PayPal recently stepped into the stablecoin market with the launch of PYUSD. The company became the second big tech firm to enter the space, the first being Facebook’s parent company Meta, which launched Libra in 2019. Despite being early in the game, Libra did not manage to rile up users, ultimately leading to its demise. However, analysts think that PYUSD may succeed where Libra failed.
According to former officials and analysts, PayPal is in a much stronger position than Facebook. With all that has happened within the crypto industry in the last three years, policymakers are more familiar with the sector, and stablecoins in particular. Moreover, there has been a push to create stablecoin regulations, which make them more legitimate. The collapse of Terra Lab’s USDT stablecoin in 2022 was a wake-up call for regulators.
According to Christopher Giancarlo, former chair of the U.S. CFTC (Commodity Futures Trading Commission), “The world has changed dramatically since Facebook’s Libra project. There was no familiarity with stablecoins whatsoever.”
Giancarlo further added that “the administration, Congress, and the Federal Reserve have had time to get their minds around stablecoins and stablecoin regulation.”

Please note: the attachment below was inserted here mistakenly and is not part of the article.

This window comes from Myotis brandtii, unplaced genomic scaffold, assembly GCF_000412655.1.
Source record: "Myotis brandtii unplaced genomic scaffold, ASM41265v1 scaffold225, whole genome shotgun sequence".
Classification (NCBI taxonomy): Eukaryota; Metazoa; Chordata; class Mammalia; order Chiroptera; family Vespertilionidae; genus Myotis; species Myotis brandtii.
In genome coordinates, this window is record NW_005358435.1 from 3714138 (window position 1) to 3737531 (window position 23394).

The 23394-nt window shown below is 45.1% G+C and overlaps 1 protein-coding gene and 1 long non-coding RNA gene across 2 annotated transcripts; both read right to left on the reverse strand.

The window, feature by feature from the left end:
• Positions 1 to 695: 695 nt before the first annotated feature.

According to Isaac Boltansky, director of policy research for brokerage BTIG, “From a policy perspective, there is a seismic difference between Facebook’s Libra and PayPal’s stablecoin.”
What else will help PayPal succeed?
Meta’s Libra operations were based in Switzerland and the stablecoin was pegged to a basket of currencies. However, when the stablecoin was unveiled, policymakers were worried that it could give the company too much power over the financial system.
Apart from the familiarity of policymakers, Meta is known more for its social media ventures. PayPal, on the other hand, is an established financial operator in Washington. According to OpenSecrets, the firm spent $1.13 million on federal lobbying last year. Moreover, the company has been lobbying on crypto for many years.
Earlier this month, the U.S. Federal Reserve outlined the process for how state banks can transact in stablecoins. Moreover, the House Financial Services Committee advanced a bill last month which gives more power to the Fed to oversee stablecoins.